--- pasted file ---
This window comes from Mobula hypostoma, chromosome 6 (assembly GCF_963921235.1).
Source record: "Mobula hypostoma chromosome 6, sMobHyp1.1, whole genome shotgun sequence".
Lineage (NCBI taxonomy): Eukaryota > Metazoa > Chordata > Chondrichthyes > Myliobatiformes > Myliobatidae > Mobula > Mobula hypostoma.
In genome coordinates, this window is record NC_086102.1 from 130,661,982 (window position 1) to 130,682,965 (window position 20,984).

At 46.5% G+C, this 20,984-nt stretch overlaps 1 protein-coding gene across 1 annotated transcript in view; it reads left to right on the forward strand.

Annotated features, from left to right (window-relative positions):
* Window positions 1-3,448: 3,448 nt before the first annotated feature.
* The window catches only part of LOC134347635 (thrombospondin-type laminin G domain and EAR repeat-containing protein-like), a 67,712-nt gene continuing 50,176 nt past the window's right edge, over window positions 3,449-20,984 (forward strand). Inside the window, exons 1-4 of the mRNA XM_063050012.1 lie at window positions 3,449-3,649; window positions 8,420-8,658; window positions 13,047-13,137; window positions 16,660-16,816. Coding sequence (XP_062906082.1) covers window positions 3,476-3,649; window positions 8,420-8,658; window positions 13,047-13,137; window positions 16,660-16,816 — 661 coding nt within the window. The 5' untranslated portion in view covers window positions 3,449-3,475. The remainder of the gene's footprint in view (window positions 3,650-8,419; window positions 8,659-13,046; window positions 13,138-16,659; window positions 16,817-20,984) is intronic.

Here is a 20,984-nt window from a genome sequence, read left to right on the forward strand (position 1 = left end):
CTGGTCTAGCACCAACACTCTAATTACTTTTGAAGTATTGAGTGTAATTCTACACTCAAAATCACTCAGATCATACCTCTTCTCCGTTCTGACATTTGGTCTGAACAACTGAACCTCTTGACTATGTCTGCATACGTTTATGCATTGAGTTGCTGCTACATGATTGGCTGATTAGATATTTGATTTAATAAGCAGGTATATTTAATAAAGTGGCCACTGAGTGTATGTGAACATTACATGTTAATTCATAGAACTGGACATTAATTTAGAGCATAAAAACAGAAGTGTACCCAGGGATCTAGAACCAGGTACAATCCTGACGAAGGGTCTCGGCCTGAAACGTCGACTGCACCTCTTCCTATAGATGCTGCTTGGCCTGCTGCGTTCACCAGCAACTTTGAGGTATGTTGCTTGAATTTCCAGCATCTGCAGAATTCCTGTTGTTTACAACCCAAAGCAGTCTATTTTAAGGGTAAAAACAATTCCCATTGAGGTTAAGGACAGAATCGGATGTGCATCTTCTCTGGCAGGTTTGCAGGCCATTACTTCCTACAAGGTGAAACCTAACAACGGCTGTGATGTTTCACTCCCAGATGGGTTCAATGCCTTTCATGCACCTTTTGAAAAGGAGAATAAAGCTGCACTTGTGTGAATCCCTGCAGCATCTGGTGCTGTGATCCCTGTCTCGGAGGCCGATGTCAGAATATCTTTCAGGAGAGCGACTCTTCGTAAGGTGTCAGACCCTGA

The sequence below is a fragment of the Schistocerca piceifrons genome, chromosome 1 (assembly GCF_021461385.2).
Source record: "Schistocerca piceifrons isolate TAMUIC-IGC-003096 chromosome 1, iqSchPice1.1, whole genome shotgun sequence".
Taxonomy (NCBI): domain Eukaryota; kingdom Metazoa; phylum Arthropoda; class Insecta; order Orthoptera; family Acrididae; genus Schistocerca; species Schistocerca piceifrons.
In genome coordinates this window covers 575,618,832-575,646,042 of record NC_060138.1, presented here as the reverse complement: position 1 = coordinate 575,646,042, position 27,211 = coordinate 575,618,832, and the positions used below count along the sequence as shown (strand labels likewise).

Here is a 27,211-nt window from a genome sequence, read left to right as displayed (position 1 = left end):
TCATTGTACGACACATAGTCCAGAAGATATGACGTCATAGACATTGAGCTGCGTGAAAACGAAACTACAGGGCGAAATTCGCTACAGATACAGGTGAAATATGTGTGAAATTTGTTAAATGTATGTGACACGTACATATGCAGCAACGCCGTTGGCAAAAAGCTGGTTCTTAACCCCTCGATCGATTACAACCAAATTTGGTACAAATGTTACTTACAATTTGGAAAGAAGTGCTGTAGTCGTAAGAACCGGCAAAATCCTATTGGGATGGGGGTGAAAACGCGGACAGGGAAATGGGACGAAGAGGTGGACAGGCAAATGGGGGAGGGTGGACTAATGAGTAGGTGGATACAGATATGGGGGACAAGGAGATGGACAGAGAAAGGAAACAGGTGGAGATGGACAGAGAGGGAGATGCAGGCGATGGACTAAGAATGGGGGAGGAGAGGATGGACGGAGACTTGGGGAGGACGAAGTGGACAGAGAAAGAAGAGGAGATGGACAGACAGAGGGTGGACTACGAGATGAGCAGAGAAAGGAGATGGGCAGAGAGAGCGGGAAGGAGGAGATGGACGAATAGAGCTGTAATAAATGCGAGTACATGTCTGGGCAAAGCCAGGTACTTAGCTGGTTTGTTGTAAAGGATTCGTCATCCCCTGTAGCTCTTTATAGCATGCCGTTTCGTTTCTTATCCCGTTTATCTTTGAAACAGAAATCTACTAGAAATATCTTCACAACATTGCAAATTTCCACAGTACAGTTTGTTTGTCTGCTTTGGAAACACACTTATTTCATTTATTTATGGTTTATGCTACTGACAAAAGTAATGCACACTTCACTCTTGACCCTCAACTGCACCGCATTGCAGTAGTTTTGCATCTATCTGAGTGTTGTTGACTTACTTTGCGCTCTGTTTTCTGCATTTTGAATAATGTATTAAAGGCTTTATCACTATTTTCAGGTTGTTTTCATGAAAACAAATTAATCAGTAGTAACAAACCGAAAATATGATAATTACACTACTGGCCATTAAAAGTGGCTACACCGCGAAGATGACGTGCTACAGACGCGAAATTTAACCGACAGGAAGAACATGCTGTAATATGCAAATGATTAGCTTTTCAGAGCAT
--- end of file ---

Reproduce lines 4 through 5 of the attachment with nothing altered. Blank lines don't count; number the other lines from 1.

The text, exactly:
In genome coordinates, this window is record NC_086102.1 from 130,661,982 (window position 1) to 130,682,965 (window position 20,984).

At 46.5% G+C, this 20,984-nt stretch overlaps 1 protein-coding gene across 1 annotated transcript in view; it reads left to right on the forward strand.